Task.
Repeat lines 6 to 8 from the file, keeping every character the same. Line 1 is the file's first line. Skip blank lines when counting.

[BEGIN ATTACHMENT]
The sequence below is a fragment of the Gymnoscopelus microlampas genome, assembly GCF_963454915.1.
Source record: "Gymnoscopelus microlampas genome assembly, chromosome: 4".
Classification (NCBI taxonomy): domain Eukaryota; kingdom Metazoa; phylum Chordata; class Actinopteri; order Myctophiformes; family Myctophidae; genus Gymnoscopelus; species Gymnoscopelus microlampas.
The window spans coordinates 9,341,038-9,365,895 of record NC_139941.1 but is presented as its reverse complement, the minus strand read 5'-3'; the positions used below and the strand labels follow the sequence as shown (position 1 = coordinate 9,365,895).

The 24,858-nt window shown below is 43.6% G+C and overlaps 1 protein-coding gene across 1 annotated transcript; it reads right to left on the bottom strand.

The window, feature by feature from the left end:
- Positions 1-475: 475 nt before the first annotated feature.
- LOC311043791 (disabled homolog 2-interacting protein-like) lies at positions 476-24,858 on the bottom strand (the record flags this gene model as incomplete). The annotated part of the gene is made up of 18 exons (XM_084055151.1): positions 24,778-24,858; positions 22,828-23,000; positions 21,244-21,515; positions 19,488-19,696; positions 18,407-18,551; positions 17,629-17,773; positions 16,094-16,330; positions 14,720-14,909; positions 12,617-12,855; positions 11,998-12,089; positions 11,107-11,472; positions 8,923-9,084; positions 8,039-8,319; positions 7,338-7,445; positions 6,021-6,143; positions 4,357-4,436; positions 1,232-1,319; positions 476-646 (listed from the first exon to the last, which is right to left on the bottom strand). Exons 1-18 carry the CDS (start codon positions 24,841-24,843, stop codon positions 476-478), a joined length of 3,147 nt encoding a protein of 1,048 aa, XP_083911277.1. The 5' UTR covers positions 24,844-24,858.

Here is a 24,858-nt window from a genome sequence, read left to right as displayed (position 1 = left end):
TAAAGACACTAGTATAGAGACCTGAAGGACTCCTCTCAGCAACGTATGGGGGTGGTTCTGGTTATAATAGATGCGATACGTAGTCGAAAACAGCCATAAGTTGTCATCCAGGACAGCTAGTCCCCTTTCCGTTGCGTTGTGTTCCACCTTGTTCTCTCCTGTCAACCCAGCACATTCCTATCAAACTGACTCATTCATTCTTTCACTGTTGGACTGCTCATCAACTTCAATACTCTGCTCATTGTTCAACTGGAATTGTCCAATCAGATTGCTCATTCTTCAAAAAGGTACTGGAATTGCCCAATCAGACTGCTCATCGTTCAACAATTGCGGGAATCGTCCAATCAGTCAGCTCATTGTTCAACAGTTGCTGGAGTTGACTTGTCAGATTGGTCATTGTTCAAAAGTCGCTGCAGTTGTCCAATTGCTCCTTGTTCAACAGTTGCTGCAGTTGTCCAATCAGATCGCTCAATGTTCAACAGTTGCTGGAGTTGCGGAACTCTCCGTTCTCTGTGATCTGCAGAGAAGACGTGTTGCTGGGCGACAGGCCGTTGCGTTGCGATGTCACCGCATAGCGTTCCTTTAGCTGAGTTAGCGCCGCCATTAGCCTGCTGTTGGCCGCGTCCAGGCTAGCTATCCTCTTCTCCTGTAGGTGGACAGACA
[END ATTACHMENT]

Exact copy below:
The window, feature by feature from the left end:
- Positions 1-475: 475 nt before the first annotated feature.
- LOC311043791 (disabled homolog 2-interacting protein-like) lies at positions 476-24,858 on the bottom strand (the record flags this gene model as incomplete). The annotated part of the gene is made up of 18 exons (XM_084055151.1): positions 24,778-24,858; positions 22,828-23,000; positions 21,244-21,515; positions 19,488-19,696; positions 18,407-18,551; positions 17,629-17,773; positions 16,094-16,330; positions 14,720-14,909; positions 12,617-12,855; positions 11,998-12,089; positions 11,107-11,472; positions 8,923-9,084; positions 8,039-8,319; positions 7,338-7,445; positions 6,021-6,143; positions 4,357-4,436; positions 1,232-1,319; positions 476-646 (listed from the first exon to the last, which is right to left on the bottom strand). Exons 1-18 carry the CDS (start codon positions 24,841-24,843, stop codon positions 476-478), a joined length of 3,147 nt encoding a protein of 1,048 aa, XP_083911277.1. The 5' UTR covers positions 24,844-24,858.